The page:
Analysis: Jobs, salaries stagnate as corporate profits surge | 2 places where your recruitment process may be losing value | Cybersecurity firm offers employees a new perk each quarter
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March 4, 2013
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Analysis: Jobs, salaries stagnate as corporate profits surge
The Dow Jones industrial average rose to within 75 points of a record high last week, marking what has become a "golden age for corporate profit" while millions of Americans are still unable to find work, Nelson Schwartz writes. Corporate profits accounted for 14.2% of national income in the third quarter, the most since 1950. The portion of that income paid to workers was 61.7%, close to the lowest amount since 1966. The New York Times (tiered subscription model) (3/3)
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Recruiting & Retention
2 places where your recruitment process may be losing value
Those looking to reduce recruitment costs should look at their employee-referral program and their jobs website, Lauren Smith writes. The most common problems with referral programs are that they are too hard to use and that workers are rarely reminded to participate. The biggest problem with jobs websites is that they are ineffective at building relationships with candidates, a problem that is eased if a jobs site is turned into a talent community, Smith writes. Mashable (3/3)
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Job postings can subtly discourage female applicants, research finds
Job descriptions that use words such as "competitive," "dominant" and "challenging" are less appealing to women than are descriptions that use words such as "committed," "cooperative," and "supportive," a study published by the American Psychological Association says. None of the study participants consciously noticed any gender-related influence in the language, the study authors said. (3/1)
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Benefits & Compensation
Cybersecurity firm offers employees a new perk each quarter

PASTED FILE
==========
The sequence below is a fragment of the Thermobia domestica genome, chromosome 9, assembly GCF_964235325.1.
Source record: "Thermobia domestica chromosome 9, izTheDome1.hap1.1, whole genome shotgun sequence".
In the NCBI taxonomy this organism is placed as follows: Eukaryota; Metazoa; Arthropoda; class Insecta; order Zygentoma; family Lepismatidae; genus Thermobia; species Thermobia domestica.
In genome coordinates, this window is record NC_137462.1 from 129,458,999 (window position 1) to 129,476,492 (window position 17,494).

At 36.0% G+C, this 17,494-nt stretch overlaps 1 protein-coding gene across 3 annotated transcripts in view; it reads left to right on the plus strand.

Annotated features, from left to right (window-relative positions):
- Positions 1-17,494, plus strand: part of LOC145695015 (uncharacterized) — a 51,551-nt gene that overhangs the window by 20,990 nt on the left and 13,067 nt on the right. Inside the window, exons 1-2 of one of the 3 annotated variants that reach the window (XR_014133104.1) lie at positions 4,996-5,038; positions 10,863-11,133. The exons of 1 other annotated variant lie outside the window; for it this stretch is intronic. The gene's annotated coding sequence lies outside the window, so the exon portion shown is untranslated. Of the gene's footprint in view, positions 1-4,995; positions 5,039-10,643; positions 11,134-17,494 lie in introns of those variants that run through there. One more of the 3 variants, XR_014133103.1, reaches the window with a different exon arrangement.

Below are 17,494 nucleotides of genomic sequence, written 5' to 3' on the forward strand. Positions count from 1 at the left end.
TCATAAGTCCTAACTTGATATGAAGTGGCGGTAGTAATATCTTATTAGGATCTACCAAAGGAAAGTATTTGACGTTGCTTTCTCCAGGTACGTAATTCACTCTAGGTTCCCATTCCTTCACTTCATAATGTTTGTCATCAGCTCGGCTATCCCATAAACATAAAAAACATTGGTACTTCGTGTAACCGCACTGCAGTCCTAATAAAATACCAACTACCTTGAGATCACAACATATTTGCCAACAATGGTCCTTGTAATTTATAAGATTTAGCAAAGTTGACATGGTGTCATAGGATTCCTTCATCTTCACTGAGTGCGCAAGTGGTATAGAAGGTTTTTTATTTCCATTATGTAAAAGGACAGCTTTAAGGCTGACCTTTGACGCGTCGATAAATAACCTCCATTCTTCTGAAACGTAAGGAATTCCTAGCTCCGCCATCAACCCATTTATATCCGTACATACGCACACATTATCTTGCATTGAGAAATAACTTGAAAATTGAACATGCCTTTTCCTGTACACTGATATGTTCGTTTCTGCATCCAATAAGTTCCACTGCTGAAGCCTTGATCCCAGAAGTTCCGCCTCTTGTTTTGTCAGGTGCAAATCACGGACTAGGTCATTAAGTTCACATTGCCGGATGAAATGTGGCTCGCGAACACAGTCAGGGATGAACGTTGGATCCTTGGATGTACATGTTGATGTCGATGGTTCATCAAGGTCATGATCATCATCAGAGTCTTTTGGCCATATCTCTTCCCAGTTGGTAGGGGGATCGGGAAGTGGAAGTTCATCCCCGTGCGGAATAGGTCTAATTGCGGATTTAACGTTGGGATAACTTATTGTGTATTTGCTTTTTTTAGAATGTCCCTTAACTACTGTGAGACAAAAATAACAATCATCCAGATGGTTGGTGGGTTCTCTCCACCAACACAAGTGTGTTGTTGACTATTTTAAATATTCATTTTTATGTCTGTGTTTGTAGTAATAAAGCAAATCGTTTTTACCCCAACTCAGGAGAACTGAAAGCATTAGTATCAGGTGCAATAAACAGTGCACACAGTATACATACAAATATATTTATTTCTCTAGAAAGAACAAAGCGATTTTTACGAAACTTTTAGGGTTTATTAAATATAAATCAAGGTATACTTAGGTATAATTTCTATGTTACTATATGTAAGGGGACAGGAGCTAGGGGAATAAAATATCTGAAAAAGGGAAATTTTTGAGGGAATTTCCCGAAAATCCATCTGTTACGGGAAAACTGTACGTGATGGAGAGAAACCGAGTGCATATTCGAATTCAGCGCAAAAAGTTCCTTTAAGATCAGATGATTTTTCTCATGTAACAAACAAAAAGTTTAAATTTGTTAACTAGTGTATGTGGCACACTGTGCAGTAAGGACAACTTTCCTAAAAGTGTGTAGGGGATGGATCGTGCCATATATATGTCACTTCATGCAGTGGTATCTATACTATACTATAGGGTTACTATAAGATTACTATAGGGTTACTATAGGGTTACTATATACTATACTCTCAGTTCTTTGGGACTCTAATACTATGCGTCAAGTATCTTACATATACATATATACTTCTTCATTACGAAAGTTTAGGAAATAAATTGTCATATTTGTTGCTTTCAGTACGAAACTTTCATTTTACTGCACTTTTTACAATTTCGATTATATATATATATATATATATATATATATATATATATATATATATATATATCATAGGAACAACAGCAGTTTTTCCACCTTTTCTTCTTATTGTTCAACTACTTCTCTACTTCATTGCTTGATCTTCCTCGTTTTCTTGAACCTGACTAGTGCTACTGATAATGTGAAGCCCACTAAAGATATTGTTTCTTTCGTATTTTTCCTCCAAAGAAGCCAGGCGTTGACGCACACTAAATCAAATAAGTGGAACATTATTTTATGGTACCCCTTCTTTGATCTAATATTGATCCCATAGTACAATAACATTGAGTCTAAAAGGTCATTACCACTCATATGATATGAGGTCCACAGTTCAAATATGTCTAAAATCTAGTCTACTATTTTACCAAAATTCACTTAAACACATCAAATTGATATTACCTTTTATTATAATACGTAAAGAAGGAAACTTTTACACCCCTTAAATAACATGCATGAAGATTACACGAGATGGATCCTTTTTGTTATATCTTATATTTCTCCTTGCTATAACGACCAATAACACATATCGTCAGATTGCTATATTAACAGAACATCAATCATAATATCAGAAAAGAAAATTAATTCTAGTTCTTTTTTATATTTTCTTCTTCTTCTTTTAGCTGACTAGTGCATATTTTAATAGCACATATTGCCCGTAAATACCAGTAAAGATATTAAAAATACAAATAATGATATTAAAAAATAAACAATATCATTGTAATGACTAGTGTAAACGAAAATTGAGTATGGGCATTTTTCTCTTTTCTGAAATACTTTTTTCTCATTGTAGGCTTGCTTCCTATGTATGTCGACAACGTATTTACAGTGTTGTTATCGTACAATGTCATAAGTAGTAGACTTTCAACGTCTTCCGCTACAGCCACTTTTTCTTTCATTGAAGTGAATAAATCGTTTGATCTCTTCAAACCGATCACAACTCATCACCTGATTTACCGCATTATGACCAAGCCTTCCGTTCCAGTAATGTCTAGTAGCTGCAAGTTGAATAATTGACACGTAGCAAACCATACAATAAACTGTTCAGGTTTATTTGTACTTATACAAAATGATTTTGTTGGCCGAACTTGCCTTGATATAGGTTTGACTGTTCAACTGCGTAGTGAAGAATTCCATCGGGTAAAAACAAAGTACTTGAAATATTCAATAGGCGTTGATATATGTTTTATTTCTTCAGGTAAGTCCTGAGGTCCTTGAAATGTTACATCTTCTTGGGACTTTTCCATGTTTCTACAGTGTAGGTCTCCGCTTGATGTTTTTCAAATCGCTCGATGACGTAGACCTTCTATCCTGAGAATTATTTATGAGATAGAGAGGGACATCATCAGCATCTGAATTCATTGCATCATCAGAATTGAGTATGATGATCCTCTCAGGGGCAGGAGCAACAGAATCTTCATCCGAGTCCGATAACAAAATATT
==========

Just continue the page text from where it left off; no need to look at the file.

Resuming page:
Cybersecurity firm KEYW offers employees a quarterly perk that changes each time. For the first offering, employees received a $250 gift certificate toward an activity they said they wanted to try, such as skydiving. The most recent offering was an adapted Monopoly game that went to employees along with a note encouraging them to play the game with family members. The Washington Post (3/1)
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Why Aetna loves telecommuters
Yahoo plans to end working from home, but Aetna has steadily extended the practice. Nearly half of the company's 35,000 employees work from home, with 14,500 not allocated space at Aetna's offices. That has allowed the company to cut 2.7 million square feet of office space, saving it about $78 million a year. Reuters (3/1)
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Regulatory & Legal Update
Bullies at work may prompt more legal claims, experts say
Some experts say bullying may become the dominant legal issue faced by employers. "This will replace sexual harassment," says Sharon Parella, an employment lawyer. Business groups generally oppose anti-bullying laws, saying they could lead to unnecessary lawsuits. The Washington Post/The Associated Press (3/1)
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The HR Leader
Transparency is better than cool, says Qualtrics CEO
Transparency isn't just a cool-sounding bit of corporate jargon -- it's a way to ensure that all your workers are pulling in the same direction, Qualtrics founder Ryan Smith says. "We want to be transparent because we want to encourage our people to have all the information to keep them focused on what really matters -- our objectives and how they're going to contribute," Smith says. The New York Times (tiered subscription model) (3/2)
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Workplace Chatter
King Richard was a real sweetheart, researchers say
Scientists have studied the pickled heart of Richard I of England, the legendary 12th-century monarch known as "Lionheart," which was found lying around in a French cathedral. Upon opening the small casket, researchers found the heart's dusty remains mingled with a sweet-smelling blend of mercury and herbs -- likely the result of embalmers' efforts to preserve the organ for posterity. Nature (free content) (2/28), The Daily Beast (3/3), Reuters (3/1)
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Who's Hiring?
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The man who insists upon seeing with perfect clearness before he decides, never decides. Accept life, and you must accept regret."
-- Henri Frédéric Amiel,
Swiss philosopher, poet and critic
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